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21st October 2013

Suicide in young men: it’s time to talk

Q: What kills more young British men than road accidents, murder and HIV/AIDS combined? A: Suicide. Moya Crockett investigates.

Suicide is the single biggest killer of young men in the UK. Three young men in Britain kill themselves every day. In 2012, there were 4639 male suicides – the highest annual figure in the UK this century. The death toll of suicide is 3-4 times higher in men than in women. The statistics are shocking, but what I found even more startling upon reading them was the fact that I had no idea. How could such a huge problem be effectively swept under the rug?

Silence surrounds depression and suicide, and this silence particularly affects men. It might be 2013, but ours is still a society that expects men to just ‘get on with things’. The message remains: if you’re feeling low, don’t make a fuss. Don’t be a girl about it. And definitely, definitely don’t cry. This stiff-upper-lip masculine ideal is incredibly pervasive. It’s not always the case, but men often lack the kind of emotionally supportive social network that women take for granted. “I’ve got one good friend who, when a couple of times I said I was going through a pretty bad time, said, ‘Well, any time you wanna talk about it mate, just let me know’ before immediately scurrying away to his bedroom and closing the door,” says mental health writer Fabio Zucchelli. “My friends are brilliant, caring guys, but just feel so bloody awkward talking about difficult feelings that they’d rather punch themselves in the face.” In this kind of culture, it’s not entirely surprising that young men would often rather suffer alone than talk about their feelings.

The continuing stigmatization of mental health issues doesn’t help. It’s human nature to search for explanations, but suicidal thoughts are by their nature incomprehensible to those who haven’t struggled with them. Horrible misconceptions whirl around suicide like flies: the notion that those who attempt to kill themselves are crazy, selfish, attention-seeking, or doomed is as horribly prevalent as it is untrue. In addition, the idea that we might not be able to control our own happiness – the concept of suicide itself – is deeply frightening. This toxic coupling of misunderstanding and fear leads to yet more silence, affecting everyone, including those bereaved by suicide. Many people who have lost someone to suicide report feeling unable to talk about it openly, the way they might have done had the cause of death been ‘natural’.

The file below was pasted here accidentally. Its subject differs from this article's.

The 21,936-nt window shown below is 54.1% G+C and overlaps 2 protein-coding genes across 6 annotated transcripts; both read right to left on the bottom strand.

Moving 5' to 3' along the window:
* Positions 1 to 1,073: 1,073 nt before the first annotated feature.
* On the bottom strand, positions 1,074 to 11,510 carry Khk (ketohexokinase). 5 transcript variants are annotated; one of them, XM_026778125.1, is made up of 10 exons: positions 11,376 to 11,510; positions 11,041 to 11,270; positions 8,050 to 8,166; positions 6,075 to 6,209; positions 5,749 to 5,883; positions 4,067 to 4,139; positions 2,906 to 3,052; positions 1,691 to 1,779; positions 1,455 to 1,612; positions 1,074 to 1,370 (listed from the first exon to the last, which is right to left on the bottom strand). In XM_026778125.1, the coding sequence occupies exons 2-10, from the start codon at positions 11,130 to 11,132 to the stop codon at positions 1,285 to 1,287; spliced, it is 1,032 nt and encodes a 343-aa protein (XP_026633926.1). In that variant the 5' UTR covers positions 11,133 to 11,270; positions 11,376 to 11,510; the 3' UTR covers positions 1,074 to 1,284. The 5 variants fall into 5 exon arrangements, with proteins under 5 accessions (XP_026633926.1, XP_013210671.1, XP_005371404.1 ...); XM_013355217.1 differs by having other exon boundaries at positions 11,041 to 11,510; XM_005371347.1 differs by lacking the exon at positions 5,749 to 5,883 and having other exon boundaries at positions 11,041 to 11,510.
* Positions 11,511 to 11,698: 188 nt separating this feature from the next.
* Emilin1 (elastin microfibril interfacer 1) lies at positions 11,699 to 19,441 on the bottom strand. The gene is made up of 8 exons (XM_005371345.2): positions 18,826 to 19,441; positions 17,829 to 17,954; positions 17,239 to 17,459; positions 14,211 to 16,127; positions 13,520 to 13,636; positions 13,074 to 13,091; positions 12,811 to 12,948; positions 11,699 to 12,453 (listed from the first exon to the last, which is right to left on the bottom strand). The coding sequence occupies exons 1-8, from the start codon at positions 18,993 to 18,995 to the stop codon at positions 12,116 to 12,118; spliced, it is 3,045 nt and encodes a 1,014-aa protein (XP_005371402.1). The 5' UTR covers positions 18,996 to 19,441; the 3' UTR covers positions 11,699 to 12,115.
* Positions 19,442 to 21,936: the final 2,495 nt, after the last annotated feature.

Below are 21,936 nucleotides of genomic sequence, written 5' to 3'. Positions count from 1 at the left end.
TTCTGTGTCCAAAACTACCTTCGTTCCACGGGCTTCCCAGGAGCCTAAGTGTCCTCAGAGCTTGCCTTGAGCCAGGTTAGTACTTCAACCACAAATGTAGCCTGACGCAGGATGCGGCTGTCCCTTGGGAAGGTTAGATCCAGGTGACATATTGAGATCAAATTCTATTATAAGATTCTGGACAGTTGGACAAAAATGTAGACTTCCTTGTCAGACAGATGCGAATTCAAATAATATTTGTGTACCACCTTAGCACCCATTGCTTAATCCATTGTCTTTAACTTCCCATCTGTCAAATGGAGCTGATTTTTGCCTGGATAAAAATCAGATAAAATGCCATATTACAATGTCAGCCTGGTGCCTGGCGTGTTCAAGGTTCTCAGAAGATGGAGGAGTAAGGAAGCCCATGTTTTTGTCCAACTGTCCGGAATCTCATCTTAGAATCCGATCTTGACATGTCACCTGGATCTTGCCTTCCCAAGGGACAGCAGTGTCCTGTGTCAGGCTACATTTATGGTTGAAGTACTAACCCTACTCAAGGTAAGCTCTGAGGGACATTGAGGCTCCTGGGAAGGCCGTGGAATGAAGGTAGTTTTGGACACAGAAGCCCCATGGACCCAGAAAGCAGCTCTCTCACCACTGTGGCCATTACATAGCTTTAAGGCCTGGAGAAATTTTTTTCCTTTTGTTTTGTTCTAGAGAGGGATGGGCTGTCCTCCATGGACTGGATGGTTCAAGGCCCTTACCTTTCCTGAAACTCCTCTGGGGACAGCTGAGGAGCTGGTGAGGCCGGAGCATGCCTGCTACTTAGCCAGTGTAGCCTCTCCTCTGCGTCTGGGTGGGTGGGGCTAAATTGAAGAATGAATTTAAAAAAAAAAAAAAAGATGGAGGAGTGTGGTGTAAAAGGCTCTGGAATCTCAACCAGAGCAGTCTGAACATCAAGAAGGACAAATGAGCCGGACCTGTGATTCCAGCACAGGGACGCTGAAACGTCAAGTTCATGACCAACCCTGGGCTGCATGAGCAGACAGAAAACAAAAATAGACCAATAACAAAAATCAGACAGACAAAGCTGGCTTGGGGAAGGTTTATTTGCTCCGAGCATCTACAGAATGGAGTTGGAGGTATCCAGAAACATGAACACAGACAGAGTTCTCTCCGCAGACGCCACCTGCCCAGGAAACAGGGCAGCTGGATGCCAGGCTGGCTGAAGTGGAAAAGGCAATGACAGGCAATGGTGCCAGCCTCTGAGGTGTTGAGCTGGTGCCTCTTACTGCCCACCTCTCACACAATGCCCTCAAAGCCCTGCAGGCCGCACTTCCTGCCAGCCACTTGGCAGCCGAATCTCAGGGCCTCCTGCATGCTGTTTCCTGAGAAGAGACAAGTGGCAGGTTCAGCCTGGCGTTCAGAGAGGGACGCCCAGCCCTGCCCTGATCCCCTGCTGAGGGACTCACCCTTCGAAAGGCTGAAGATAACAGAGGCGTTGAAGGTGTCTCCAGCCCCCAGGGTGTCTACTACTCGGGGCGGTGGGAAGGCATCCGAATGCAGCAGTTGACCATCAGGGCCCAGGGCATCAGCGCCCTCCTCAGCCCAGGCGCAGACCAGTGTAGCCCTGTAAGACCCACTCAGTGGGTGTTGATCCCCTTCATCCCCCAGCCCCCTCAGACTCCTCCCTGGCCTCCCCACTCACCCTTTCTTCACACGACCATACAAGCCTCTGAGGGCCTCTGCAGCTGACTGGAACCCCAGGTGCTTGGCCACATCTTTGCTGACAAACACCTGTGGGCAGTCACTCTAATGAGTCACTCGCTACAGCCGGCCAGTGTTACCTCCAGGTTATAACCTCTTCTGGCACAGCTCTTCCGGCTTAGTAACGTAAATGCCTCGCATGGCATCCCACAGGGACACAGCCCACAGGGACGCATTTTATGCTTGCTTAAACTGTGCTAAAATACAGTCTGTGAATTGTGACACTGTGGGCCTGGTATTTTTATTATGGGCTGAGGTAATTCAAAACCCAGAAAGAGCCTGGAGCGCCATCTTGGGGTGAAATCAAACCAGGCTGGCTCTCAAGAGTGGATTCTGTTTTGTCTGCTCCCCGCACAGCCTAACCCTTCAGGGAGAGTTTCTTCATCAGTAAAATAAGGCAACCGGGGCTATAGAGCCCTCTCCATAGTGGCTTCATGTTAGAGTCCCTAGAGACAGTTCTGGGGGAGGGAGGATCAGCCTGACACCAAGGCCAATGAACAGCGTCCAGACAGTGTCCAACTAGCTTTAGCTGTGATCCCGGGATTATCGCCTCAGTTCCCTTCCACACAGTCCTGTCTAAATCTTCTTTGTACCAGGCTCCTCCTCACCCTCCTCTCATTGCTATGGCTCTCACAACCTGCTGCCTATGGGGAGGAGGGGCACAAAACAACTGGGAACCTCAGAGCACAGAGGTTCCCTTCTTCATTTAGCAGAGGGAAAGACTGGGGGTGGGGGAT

According to male suicide prevention charity CALM (Campaign Against Living Miserably), hundreds of deaths could be avoided if men felt able to talk more openly and ask for help when needed. Jane Powell, the charity’s founder and director, began working in male suicide prevention on a pilot project in Manchester in 1997. “We need to challenge the idea that a ‘strong and silent’ man is desirable, and challenge the notion that men talking, showing emotion and being ‘sensitive’ is weak,” she says. Powell is at pains to stress that people’s motivations for suicide are “complex and often very individual.” You do not have a reason to feel depressed; neither does having thoughts of suicide automatically mean that you are suffering from mental illness. Feelings of desperation and hopelessness can affect many people for many different reasons, and these feelings will often pass. It is when they don’t that being brave enough to seek help − whether that means calling the Samaritans helpline, visiting a GP, or just beginning to talk to a friend − becomes vitally important.

There is nothing inevitable about suicide, and it is never the only option. If you think you or someone you know – male or female – might be struggling, the most important thing you can do is begin to talk about it. Treat your mental and emotional well-being with as much care as you would your physical health, and remember: it’s fine not to be fine.



24-hour confidential emotional support for people experiencing feelings of distress, despair or suicidal thoughts.

08457 9090


A UK charity dedicated to the prevention of young suicide.

0800 068 41 41 (Mon-Fri, 10am-5pm and 7-10pm. Weekends 2-5pm)

Manchester Nightline

Confidential and anonymous emotional support, provided by students, for students.

0161 2753983 (8pm-8am during term time)

[email protected]

UoM Counselling Service

Manchester’s team of professional counsellors and psychotherapists is available to all students.


C.A.L.M.’s website is brilliant – funny, relatable, relevant, and unpreachy.

0800 585858 (5pm-midnight, daily)

Students Against Depression

Advice, information, guidance and resource specifically aimed at UK students.

What to do if you think someone might be suicidal

The NHS offer clear, calm advice.

For a list of common symptoms related to depression visit Any of these feelings are worthy of your attention. If you haven’t already, register with a Manchester GP and book an appointment.

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